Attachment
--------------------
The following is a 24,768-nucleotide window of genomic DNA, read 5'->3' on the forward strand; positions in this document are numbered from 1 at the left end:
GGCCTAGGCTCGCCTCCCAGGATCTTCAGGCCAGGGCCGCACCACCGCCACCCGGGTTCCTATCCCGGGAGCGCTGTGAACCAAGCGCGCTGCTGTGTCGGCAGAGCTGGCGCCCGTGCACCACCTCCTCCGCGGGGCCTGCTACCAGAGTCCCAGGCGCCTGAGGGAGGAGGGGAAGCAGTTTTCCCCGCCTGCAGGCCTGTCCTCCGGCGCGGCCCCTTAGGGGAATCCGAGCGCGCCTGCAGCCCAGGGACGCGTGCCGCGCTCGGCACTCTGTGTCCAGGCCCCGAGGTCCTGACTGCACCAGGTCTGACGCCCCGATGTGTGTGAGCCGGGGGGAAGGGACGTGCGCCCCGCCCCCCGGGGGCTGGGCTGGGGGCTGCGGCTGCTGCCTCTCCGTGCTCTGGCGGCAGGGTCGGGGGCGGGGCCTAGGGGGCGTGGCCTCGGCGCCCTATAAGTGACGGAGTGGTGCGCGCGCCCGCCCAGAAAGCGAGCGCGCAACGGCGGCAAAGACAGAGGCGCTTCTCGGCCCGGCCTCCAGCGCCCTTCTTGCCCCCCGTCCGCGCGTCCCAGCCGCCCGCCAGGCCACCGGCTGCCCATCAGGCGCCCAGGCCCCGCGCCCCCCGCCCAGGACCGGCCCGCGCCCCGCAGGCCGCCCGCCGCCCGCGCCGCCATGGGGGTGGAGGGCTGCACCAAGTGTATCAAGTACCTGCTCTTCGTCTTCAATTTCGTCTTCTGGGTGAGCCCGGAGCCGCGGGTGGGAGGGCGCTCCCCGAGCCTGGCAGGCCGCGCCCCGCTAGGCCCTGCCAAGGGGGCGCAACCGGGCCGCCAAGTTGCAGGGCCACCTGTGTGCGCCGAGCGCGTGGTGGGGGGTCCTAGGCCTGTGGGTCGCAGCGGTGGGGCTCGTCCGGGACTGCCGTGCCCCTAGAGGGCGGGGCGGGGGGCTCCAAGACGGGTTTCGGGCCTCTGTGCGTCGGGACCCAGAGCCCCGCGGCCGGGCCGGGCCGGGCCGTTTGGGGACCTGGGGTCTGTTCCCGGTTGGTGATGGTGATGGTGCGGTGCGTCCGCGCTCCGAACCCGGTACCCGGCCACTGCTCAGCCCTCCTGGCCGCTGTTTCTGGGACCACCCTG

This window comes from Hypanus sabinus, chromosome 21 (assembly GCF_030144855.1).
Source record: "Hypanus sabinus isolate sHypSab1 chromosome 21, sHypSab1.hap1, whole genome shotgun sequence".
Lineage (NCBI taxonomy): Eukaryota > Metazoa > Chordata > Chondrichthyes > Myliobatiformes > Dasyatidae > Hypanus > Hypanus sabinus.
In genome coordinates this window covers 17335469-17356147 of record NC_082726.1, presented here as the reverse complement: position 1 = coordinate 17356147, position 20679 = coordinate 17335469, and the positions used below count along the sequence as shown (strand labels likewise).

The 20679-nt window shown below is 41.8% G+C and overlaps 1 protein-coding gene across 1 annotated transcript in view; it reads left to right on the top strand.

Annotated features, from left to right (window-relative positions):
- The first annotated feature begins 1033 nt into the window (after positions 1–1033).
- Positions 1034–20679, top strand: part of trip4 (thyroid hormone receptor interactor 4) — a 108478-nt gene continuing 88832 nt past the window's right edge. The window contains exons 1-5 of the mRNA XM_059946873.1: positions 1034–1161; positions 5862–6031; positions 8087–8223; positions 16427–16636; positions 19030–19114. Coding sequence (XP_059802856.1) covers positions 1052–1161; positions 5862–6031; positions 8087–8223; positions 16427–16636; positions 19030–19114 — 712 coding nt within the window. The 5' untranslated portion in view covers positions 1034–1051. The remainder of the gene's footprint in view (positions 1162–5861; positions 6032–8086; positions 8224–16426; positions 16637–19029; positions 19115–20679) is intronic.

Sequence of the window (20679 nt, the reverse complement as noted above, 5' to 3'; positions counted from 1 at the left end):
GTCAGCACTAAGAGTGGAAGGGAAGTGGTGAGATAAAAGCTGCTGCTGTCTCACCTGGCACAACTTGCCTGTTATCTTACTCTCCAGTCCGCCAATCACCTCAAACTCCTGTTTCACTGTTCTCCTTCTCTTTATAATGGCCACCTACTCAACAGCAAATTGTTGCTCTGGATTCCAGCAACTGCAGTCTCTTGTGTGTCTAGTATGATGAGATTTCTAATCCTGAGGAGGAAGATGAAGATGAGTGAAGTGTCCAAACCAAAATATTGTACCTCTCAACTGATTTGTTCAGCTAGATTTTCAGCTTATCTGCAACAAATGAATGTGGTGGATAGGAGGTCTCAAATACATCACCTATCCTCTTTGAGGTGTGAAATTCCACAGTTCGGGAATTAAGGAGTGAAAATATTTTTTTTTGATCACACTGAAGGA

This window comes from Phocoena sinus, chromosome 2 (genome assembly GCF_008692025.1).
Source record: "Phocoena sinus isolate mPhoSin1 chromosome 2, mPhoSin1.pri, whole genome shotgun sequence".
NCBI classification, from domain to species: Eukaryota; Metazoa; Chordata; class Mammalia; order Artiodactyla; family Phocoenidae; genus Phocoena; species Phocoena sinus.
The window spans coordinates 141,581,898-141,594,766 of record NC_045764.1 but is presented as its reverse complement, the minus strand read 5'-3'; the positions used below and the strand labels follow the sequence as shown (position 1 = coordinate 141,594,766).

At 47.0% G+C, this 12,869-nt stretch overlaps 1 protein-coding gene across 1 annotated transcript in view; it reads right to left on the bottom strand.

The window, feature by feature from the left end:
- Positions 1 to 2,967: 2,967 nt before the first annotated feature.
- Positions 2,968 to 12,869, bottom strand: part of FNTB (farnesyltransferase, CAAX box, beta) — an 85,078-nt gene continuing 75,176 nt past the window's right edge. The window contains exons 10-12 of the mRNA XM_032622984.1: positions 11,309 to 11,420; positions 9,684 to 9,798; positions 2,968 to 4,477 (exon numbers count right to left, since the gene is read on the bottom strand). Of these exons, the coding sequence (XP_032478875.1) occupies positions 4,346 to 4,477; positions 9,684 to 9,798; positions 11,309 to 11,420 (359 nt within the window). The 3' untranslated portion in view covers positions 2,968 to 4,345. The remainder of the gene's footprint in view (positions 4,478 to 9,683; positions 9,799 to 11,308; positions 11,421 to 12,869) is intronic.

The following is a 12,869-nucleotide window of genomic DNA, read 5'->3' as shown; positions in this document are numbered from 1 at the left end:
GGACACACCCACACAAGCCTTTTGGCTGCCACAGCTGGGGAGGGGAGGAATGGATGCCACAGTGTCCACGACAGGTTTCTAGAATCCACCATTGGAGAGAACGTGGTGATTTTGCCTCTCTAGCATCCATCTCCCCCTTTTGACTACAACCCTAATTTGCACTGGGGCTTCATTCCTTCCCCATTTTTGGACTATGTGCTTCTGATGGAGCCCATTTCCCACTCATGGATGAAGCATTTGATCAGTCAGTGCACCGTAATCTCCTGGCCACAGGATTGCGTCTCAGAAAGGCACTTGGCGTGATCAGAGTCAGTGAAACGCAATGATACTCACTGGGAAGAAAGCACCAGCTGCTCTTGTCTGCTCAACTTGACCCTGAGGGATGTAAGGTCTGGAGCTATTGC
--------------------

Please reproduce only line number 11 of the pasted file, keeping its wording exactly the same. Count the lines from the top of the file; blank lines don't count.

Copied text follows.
Sequence of the window (20679 nt, the reverse complement as noted above, 5' to 3'; positions counted from 1 at the left end):